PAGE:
The U.S. Government Shutdown: Whose Fault Is It?

Imagine you are kidnapped – you are held hostage against your will by a belligerent abductor who threatens to kill you unless they receive everything they are demanding in exchange for preserving your life. Your fate lies in the hands of the negotiator, who then refuses your abductor’s demands, and in turn, kills you themselves. Prior to your murder, your abductor did proclaim to the negotiator of their intent to kidnap a hostage long time ago, yet the negotiator did nothing about this warning to stop this from literally happening.

Now imagine the entire United States of America being held hostage by a committee comprised of 535 law makers whose congressional position would not have been possible if it were not for them being voted into their appointed seats by the U.S. citizens themselves. Unfortunately, this congressional committee cannot seem to collaborate on pertinent issues that are supposed to be made in the best interest of the country as a whole. Ironically due to this committee’s poor negotiating skills, the fate of the country soon begins to quickly plummet on a downward spiral by the very same people whom the citizens have willingly chosen to represent them.

Both analogies describe what the current U.S. government shutdown is really all about. One side of the congressional table, or the predominately-Republican House of Representatives, wants to have their way by insisting their own budget plan will work out for bailing the United States out of $17 trillion in debt by dismantling President Obama’s health care reform law, while the other side of the congressional table, the predominately-Democratic Senate, will not agree nor negotiate the idea of altering anything pertaining to the Affordable Care Act. Since Congress could not pass a budget by the October 1st deadline, shutting down the government was the only alternative left for them to do until a compromised can be reached by both sides.

In the meantime, as of October 1st, approximately 800,000 federal employees will not be paid, however, 1.4 million active-duty military personnel will get paid but may not receive their paychecks when they anticipate to receive them. Food programs that provide nutritional vouchers to low-income pregnant women and mothers with children up to age 5 will not be funded. All Smithsonian museums, zoos, national parks and monuments (this includes the Grand Canyon, Yosemite, the National Mall, and the Statue of Liberty) will be closed. And as if this wasn’t bad enough, Senior Service Programs such as “Meals on Wheels” which provides food to thousands of senior citizens may not receive government funding, energy assistance and weatherization programs for the low-income families
to help them stay warm during winter months may cease to be funded, and social security and supplemental income programs may see delays in check disbursements.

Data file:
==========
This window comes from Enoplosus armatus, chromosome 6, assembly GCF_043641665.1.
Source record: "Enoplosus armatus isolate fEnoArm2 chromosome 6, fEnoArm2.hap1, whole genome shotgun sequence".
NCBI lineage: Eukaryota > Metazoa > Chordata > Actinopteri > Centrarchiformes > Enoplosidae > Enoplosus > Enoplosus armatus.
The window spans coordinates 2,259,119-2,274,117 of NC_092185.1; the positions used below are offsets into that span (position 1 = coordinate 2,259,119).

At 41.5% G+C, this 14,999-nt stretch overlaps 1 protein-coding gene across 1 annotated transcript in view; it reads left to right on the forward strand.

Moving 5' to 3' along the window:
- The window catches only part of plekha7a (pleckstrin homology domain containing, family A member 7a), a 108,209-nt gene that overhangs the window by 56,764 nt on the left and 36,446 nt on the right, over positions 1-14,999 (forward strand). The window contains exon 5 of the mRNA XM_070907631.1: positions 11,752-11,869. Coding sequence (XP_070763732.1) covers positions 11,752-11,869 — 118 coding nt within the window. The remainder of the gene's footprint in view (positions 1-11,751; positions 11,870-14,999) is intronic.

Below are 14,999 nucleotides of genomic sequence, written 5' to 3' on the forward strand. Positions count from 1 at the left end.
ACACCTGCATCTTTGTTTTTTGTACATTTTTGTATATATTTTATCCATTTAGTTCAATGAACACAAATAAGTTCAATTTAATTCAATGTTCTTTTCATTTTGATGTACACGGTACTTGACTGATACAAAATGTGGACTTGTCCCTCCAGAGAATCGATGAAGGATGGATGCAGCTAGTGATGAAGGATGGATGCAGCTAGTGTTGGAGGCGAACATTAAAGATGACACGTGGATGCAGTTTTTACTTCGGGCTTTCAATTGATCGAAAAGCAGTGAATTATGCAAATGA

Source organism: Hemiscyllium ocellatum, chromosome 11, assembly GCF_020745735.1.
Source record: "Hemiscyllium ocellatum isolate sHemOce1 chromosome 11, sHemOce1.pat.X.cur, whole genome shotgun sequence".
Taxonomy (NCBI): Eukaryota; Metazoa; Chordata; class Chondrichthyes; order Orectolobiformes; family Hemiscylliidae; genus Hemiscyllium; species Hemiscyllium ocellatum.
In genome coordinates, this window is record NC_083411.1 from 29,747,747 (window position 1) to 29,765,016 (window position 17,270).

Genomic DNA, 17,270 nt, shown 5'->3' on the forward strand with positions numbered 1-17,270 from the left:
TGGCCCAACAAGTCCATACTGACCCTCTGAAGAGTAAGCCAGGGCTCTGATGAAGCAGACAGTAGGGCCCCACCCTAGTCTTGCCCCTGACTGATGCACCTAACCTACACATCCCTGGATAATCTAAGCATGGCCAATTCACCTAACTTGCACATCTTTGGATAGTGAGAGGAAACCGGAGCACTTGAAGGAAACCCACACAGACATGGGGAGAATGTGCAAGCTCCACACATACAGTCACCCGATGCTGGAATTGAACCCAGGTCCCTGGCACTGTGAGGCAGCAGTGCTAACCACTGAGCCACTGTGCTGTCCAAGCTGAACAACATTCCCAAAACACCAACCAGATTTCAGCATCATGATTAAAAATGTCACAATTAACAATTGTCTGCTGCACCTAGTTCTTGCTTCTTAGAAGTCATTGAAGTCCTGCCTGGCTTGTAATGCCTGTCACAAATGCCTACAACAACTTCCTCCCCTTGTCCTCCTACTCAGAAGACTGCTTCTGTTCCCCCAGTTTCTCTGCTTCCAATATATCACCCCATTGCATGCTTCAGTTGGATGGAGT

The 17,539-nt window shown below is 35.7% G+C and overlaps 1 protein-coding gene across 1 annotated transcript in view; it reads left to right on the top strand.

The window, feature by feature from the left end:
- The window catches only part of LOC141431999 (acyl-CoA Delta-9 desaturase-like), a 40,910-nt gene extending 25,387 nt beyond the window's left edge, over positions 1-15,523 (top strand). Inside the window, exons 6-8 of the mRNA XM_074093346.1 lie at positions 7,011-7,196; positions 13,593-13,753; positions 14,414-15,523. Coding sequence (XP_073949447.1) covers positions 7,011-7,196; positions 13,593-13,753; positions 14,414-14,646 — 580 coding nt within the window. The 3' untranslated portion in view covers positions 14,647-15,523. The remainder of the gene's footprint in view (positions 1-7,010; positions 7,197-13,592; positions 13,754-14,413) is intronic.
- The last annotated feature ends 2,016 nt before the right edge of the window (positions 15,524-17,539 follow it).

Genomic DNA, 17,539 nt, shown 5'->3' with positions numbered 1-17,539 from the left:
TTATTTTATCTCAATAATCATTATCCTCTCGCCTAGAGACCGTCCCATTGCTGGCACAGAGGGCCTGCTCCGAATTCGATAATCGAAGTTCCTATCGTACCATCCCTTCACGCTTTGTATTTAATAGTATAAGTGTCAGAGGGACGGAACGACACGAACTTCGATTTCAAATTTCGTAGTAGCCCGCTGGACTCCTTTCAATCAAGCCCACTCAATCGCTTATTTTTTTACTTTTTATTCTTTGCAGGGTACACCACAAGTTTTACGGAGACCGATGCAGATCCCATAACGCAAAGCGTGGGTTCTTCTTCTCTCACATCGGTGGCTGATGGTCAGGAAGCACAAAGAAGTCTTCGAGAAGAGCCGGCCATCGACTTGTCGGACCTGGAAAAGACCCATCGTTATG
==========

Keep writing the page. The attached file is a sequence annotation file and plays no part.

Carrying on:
The bottom line: who is really at fault for the government shutting down? Every American who voted for a congressional nominee based simply on whether or not they were a Republican or Democrat is to blame. We put those people in office, therefore, we gave them their power – power that is apparently devoid of any genuinely bona fide cofunctioning abilities, especially in a time of crisis. Only we, the voters, can prevent these politically catastrophic conditions from ever happening again by voting based on policy and NOT party.

©2013 Learus Ohnine

Advertisements

How Far Is Too Far?

In light of the recent worldwide travel alert warnings of potential terrorist attacks issued by the U.S. State Department, issues surround the risks posed manly on the safety of Americans or its allies have, once again, become a major top concern. Seeing as the season is not over yet for vacationers and tourists, some have come to think just how far is considered too far to protect our country.

Take for instance the controversy over whether or not Edward Snowden, former employee for the National Security Agency, did the right thing by leaking classified information that should have been kept confidential as to how the United States finds out what goes on behind closed doors. Since this worldwide terrorist alert has been issued, many who viewed this as the United States engaging in unconstitutional behavior have changed from animosity to appreciation.

The events of September 11, 2001 have without a doubt left a serious impact on just how far terrorists will go to make a statement. With no holds barred as being their personal mission statement, it would seem feasible that we as Americans take the same stance by whatever means necessary to ensure we do not suffer the same catastrophic event ever again. But is that really possible?

Apparently, it is possible. Intelligence officials claim to have evidence supporting a possible terrorist attack to occur from now until the end of August, thereby putting embassies and public transportation systems on high alert. By announcing this recent finding, this let’s all terrorist groups know “we are on to them”, however, that does not guarantee their possible plan of attack will cease; they could change their strategy.

Should we protect our nation by any means necessary? Absolute, thanks to this so-called “infringement on our privacy” technique. We may not appreciate whatever those necessary means are, especially if it includes infringing on our privacy. If there was ever a choice to be made, many U.S. citizens can be rest assured nothing can ultimately replace their lives once lost if sacrificing their privacy means preserving it.

©2013 Learus Ohnine